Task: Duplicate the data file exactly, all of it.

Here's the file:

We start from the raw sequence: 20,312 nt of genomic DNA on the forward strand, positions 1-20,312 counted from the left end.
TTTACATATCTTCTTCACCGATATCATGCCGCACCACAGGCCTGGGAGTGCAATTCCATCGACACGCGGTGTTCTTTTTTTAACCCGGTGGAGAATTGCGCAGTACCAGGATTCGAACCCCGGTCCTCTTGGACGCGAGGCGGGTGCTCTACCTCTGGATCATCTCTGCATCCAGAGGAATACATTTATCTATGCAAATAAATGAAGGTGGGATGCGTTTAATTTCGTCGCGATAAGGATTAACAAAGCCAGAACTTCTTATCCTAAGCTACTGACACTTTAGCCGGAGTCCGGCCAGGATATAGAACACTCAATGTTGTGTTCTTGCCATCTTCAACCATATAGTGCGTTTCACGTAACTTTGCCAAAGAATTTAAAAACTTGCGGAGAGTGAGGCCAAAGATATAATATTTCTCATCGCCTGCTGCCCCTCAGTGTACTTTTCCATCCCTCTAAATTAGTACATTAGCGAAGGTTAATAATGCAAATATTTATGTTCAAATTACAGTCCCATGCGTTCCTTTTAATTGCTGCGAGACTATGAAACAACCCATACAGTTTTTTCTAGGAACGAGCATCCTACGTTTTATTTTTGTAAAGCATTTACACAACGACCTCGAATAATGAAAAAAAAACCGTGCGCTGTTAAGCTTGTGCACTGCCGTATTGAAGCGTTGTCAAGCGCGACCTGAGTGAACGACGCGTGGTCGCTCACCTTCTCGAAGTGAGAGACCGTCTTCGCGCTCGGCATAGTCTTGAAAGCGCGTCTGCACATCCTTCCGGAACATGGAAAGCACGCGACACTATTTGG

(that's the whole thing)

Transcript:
We start from the raw sequence: 20,312 nt of genomic DNA on the forward strand, positions 1-20,312 counted from the left end.
TTTACATATCTTCTTCACCGATATCATGCCGCACCACAGGCCTGGGAGTGCAATTCCATCGACACGCGGTGTTCTTTTTTTAACCCGGTGGAGAATTGCGCAGTACCAGGATTCGAACCCCGGTCCTCTTGGACGCGAGGCGGGTGCTCTACCTCTGGATCATCTCTGCATCCAGAGGAATACATTTATCTATGCAAATAAATGAAGGTGGGATGCGTTTAATTTCGTCGCGATAAGGATTAACAAAGCCAGAACTTCTTATCCTAAGCTACTGACACTTTAGCCGGAGTCCGGCCAGGATATAGAACACTCAATGTTGTGTTCTTGCCATCTTCAACCATATAGTGCGTTTCACGTAACTTTGCCAAAGAATTTAAAAACTTGCGGAGAGTGAGGCCAAAGATATAATATTTCTCATCGCCTGCTGCCCCTCAGTGTACTTTTCCATCCCTCTAAATTAGTACATTAGCGAAGGTTAATAATGCAAATATTTATGTTCAAATTACAGTCCCATGCGTTCCTTTTAATTGCTGCGAGACTATGAAACAACCCATACAGTTTTTTCTAGGAACGAGCATCCTACGTTTTATTTTTGTAAAGCATTTACACAACGACCTCGAATAATGAAAAAAAAACCGTGCGCTGTTAAGCTTGTGCACTGCCGTATTGAAGCGTTGTCAAGCGCGACCTGAGTGAACGACGCGTGGTCGCTCACCTTCTCGAAGTGAGAGACCGTCTTCGCGCTCGGCATAGTCTTGAAAGCGCGTCTGCACATCCTTCCGGAACATGGAAAGCACGCGACACTATTTGG